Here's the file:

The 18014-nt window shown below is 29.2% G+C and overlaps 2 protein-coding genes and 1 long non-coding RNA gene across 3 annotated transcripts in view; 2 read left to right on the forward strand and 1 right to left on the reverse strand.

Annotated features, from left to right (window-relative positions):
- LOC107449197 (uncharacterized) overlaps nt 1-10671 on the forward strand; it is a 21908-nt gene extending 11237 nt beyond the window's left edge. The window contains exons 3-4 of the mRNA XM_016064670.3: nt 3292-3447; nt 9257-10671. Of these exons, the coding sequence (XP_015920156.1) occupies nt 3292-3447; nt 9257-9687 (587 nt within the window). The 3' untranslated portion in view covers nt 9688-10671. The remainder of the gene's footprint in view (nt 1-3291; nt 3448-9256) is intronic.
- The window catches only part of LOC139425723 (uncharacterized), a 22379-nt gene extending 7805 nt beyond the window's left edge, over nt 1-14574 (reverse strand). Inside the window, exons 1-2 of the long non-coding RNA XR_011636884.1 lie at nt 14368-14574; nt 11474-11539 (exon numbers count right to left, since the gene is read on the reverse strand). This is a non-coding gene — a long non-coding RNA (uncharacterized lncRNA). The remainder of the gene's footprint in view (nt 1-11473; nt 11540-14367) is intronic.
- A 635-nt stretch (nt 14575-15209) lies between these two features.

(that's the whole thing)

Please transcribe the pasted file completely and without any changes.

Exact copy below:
The 18014-nt window shown below is 29.2% G+C and overlaps 2 protein-coding genes and 1 long non-coding RNA gene across 3 annotated transcripts in view; 2 read left to right on the forward strand and 1 right to left on the reverse strand.

Annotated features, from left to right (window-relative positions):
- LOC107449197 (uncharacterized) overlaps nt 1-10671 on the forward strand; it is a 21908-nt gene extending 11237 nt beyond the window's left edge. The window contains exons 3-4 of the mRNA XM_016064670.3: nt 3292-3447; nt 9257-10671. Of these exons, the coding sequence (XP_015920156.1) occupies nt 3292-3447; nt 9257-9687 (587 nt within the window). The 3' untranslated portion in view covers nt 9688-10671. The remainder of the gene's footprint in view (nt 1-3291; nt 3448-9256) is intronic.
- The window catches only part of LOC139425723 (uncharacterized), a 22379-nt gene extending 7805 nt beyond the window's left edge, over nt 1-14574 (reverse strand). Inside the window, exons 1-2 of the long non-coding RNA XR_011636884.1 lie at nt 14368-14574; nt 11474-11539 (exon numbers count right to left, since the gene is read on the reverse strand). This is a non-coding gene — a long non-coding RNA (uncharacterized lncRNA). The remainder of the gene's footprint in view (nt 1-11473; nt 11540-14367) is intronic.
- A 635-nt stretch (nt 14575-15209) lies between these two features.